• It is developed differently—Lyrically, melodically, harmonically,
• It is the arrival point of the song = "This is what I'm talking about", "This
is why I'm telling this story."
• It gains meaning and interest every time it is repeated.

You will know you have written a good chorus when:

• I hear the title stand out from everything else.

• I understand the meaning of the lyric and it resonates with my life
• It feels more intense than the other sections.
• The listener is singing or humming along (not always out loud, which may
be hard to find evidence for, so ask).
• The listener remembers the melody and the lyric long after the song is
• The listener either feels "Ahh, that's what I wanted to hear" or "Wow!
wasn't that interesting? I like it." When the chorus hits, the listener
either feels satisfied or surprised but always likes what they hear and

© 2007 Samurai Songwriting

• I hear different elements than before; both in lyrical meaning and
• Different harmony.
• Different melody.
• Different lyric.
• Different form.
• The listener never feels lost in the rhythm, form or in any complexity that
may be there.

Part IV: Additional Chorus Tips

If you place your title (or other important lyrics) at the first or last line of the
chorus, your audience will be more likely to remember it.

When starting out with a title but no music, consider which syllables are
naturally stronger than others? What natural rhythms does the title suggest?
Are there any melodies that occur to you as you say it? This will help you
find natural sounding melodies and rhythms.

Use long notes. Notes that sustain for a long time exaggerate a lyric and tell
your audience "this is important."

Use space. Absence of other lyrics around the title eliminates distractions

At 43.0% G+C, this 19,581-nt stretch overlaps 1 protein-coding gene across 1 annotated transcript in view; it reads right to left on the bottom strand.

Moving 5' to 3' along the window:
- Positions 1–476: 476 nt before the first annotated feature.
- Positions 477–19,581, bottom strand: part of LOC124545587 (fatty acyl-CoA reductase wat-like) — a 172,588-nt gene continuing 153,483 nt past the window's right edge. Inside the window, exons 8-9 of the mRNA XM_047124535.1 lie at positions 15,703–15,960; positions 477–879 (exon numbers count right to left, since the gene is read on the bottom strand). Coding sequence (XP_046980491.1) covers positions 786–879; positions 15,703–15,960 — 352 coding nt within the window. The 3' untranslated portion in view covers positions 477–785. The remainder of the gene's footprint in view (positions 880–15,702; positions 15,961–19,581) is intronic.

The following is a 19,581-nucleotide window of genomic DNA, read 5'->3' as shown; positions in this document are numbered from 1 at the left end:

from it. During this space, your audience can think about the words they just
heard, and this will help them remember your important lyrics.

End the title on a downbeat. The downbeat is the first beat of a measure.
Ending the last strong syllable on (or near) the downbeat is a great way to
emphasize your title.

Use repetition. Exact repetition is what the audience expects. Varied
repetition is more of a surprise. You can repeat lyrics, chord progressions,
and melodic ideas in a variety of ways to give the audience what they expect
or to surprise them.

When writing your chorus, try all seven standard chorus types and choose
the best one. Generate as many ideas as you can before you settle on a
single one. This will ensure that you are using the best chorus structure for
your lyrics.

© 2007 Samurai Songwriting

Give your choruses the test of time. Do you remember them a day later? A
week later? A month later? If you don't, how can you make them more

Part V: Wrap Up
What we've covered:
Chorus fundamentals.
Seven basic chorus forms.
The qualities of a successful chorus.
Tips and tricks for writing memorable choruses.

Now that you understand the fundamentals of writing hit choruses, you're
ready to write one. Don't let anything stand in your way of becoming a great

© 2007 Samurai Songwriting